consequences.
  • 4. Show how the consequences impact how the
    student feels.

53
(No Transcript)
54
STEP 1 Define behaviors as
belonging to a set of behaviors
  • Peoples behaviors are perceived by others
    according to how predictable they are.
  • Normal expected
  • Weird unexpected

55
Define Social
  • Social is being able to adapt effectively when
    sharing space with others.

56
Step 2 Mapping
Perspective/Emotion
  • Assume the child does not perceive how he is
    affecting others through his behavior
  • Teach perspective of others as part of the plan!

57
You need to look deeply to find the information
the student doesnt know.
58
In social behavior, people treat you based on how
your behavior makes them feel about you.
59
How people treat you affects the way you feel
about yourself.
60
We cant assess our own social behavior. We can
only assess our own emotions.
61
Your job is to catch them doing the expected.
62
When we give them attention for unexpected we are
increasing the behavior.
63
Use other techniques in conjunction with SBM
  • Incredible 5 Point Scale
  • A 5 is against the Law
  • Comic Strip Conversations
  • Social Stories

64
When not to use the SBM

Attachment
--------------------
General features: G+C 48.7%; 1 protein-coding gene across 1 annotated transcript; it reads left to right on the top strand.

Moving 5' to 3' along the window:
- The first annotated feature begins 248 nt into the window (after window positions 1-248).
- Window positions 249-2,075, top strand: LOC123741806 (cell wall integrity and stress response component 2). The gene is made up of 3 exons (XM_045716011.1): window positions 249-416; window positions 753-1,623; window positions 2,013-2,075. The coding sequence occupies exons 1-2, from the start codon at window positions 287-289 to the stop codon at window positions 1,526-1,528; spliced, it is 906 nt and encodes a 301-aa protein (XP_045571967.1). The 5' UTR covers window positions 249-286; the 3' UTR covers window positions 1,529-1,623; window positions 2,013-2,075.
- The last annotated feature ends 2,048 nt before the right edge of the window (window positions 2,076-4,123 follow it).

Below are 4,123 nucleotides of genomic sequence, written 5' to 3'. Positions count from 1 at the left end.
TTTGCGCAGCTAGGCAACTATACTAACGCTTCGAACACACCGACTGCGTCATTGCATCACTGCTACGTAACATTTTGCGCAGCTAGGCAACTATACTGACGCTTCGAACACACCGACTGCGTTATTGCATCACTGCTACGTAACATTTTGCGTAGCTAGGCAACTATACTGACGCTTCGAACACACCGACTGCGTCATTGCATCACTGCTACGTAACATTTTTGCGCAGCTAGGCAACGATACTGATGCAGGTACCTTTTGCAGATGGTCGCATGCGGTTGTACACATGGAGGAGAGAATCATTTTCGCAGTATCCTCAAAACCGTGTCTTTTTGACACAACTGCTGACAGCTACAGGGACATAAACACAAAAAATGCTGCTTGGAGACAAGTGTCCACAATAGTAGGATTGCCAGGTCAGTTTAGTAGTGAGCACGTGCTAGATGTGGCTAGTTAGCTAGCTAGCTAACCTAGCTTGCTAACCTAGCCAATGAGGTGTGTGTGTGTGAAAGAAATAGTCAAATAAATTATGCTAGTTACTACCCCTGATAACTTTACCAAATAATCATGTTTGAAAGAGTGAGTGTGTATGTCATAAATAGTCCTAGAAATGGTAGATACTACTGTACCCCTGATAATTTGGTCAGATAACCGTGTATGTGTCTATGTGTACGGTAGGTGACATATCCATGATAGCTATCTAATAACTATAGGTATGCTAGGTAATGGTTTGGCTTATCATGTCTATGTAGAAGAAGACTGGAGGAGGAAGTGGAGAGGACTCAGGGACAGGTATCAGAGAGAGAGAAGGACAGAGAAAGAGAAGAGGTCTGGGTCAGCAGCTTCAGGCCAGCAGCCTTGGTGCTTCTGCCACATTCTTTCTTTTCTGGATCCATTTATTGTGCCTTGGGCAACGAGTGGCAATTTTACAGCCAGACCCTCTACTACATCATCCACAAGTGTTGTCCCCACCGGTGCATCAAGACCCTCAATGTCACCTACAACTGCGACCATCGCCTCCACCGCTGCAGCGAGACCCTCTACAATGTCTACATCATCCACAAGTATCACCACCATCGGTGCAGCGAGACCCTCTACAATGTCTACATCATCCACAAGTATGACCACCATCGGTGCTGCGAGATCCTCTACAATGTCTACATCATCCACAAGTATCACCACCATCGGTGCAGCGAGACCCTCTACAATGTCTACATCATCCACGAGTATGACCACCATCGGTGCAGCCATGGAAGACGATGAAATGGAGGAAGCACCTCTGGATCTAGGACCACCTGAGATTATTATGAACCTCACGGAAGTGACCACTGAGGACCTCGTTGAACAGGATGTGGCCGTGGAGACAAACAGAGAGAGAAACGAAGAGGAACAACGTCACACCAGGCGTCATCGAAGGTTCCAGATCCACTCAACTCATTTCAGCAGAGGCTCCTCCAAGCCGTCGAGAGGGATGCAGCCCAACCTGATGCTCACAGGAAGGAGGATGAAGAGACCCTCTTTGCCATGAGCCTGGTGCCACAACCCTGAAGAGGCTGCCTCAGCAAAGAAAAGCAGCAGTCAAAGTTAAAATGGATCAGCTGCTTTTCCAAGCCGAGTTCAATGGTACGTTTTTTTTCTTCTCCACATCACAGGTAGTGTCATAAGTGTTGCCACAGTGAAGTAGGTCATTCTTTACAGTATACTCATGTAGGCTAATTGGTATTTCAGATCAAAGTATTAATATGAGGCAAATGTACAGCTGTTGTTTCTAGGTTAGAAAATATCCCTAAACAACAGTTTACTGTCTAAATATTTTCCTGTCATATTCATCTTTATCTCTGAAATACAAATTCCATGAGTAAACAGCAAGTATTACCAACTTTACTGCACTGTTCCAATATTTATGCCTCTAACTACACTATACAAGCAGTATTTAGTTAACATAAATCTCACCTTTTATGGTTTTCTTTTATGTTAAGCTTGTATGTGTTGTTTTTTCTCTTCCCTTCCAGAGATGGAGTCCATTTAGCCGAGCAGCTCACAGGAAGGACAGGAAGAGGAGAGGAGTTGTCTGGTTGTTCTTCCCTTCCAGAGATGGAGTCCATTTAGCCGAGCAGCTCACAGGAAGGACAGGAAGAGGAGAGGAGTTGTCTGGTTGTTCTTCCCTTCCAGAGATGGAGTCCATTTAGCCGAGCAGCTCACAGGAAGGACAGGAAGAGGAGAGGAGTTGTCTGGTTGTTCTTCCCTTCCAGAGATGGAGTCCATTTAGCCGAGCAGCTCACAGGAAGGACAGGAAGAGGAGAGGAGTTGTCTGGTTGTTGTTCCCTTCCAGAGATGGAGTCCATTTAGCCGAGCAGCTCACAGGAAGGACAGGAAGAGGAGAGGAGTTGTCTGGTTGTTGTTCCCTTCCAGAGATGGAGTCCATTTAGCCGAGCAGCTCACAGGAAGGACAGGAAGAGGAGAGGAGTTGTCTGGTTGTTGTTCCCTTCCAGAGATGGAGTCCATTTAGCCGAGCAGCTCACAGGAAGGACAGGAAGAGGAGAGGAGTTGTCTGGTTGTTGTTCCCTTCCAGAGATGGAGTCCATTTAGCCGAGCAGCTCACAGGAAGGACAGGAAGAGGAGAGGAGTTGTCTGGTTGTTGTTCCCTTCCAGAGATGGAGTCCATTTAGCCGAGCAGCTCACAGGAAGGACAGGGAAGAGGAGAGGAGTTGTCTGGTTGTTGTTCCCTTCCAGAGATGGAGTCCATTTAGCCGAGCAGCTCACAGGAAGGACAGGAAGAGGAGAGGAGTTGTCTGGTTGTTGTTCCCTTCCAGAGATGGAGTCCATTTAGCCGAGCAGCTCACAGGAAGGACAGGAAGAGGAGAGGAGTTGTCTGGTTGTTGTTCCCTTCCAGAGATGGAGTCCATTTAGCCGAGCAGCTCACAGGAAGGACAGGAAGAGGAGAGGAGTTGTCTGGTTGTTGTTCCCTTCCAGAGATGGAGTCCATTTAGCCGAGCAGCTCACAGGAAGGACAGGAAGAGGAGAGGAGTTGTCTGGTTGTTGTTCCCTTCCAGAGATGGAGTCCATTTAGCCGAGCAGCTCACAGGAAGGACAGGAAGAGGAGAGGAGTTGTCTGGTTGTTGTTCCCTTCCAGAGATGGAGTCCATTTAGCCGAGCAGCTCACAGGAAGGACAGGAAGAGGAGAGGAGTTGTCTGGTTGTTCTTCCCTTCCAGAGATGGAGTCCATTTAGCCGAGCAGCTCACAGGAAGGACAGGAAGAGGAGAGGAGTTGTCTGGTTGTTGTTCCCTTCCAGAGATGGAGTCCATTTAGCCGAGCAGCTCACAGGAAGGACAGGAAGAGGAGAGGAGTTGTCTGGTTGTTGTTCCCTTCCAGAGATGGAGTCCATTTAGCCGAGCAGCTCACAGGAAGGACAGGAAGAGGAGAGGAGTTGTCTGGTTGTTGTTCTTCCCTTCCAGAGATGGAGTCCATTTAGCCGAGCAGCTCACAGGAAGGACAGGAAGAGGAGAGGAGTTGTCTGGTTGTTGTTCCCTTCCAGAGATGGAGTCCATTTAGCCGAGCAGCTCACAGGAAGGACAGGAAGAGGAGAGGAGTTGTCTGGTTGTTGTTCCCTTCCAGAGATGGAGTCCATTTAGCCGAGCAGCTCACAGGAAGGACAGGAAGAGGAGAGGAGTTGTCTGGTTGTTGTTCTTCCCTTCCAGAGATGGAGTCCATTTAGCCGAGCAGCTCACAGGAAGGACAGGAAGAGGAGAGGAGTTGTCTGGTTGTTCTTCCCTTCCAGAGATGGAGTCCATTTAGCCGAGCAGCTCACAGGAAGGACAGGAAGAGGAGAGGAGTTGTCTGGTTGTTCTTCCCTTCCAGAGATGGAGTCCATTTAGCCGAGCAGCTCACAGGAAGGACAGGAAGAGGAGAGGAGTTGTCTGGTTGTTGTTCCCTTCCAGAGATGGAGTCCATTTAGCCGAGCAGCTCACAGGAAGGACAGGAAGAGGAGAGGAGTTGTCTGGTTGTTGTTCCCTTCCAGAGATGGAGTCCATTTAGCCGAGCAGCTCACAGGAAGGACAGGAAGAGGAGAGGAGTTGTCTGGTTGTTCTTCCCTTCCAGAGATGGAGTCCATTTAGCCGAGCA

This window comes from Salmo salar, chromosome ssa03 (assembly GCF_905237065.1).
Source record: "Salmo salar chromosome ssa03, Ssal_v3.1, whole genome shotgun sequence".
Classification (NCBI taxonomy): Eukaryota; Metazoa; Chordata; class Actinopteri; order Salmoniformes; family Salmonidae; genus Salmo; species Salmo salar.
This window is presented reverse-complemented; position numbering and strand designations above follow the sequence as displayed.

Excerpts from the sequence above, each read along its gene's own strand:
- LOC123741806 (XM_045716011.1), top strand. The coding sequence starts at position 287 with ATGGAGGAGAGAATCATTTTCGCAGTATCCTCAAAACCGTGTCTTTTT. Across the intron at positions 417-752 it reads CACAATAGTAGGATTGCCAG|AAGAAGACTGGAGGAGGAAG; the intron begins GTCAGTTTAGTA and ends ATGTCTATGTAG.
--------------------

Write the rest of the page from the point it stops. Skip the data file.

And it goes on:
• Severe aggressive behavior problems
  • Students with low cognitive functioning (below 60
    IQ)
  • Students without systematic language without the
    ability for meta-cognition

65
SBM
  • Teach kids to think about thinking

66
SBM are not the total teaching tool and are not a
panacea
  • SBM is logical approach to describing what we all
    process and respond to but normally dont talk
    about.
  • SBM is one of the tools that can be used to help
    a student monitor and develop self-control.
  • SBM is often used in conjunction with a student
    keeping data on their own production of their
    expected behavior, combining CBT with more
    traditional behaviorism.

67
BE CONSISTENT!!!!!!
68
Behavior plans take a lot of work from staff to
make it happen!!
69
Expect regression before progression!!!
70
Expect it to take time.
71
Take Data!!!!!!!!
72
Sensory Processing
73
Why is sensory processing important?
  • Sensory processing disorder is estimated to
    impact 5 to 15 of all children (Miller, 2006).
  • Sensory processing difficulties are found in 42
    to 88 of individuals with autism (Volkmar, Paul,
    Klin, Cohen, 2005).

74
Why is sensory processing important?
  • Sensory integration is an underlying foundation
    for academic learning (Ayers, 2005).
  • Difficulty with sensory modulation are commonly
    associated with
  • difficulty with social skills
  • self-esteem
  • attention
  • regulating reactions to others
  • skill development (Parham, 1996).

75
Sensory Terminology
  • Sensory integration is the organization of
    senses for use (Ayers, 2005, p. 5).
  • Sensory processing refers to the reception,
    modulation, integration and organization of
    sensory stimuli, including behavioral responses
    to sensory input (Miller and Lane, 2000, p. 1).

76
Sensory Terminology Cont
  • Sensory modulation is the ability to regulate
    and organize reactions to sensory input in a
    graded and adaptive manner (Lane, 2002, p. 103).
  • Sensory modulation disorder occurs when a person
    has difficulty responding to sensory input with
    behavior that is graded relative the degree,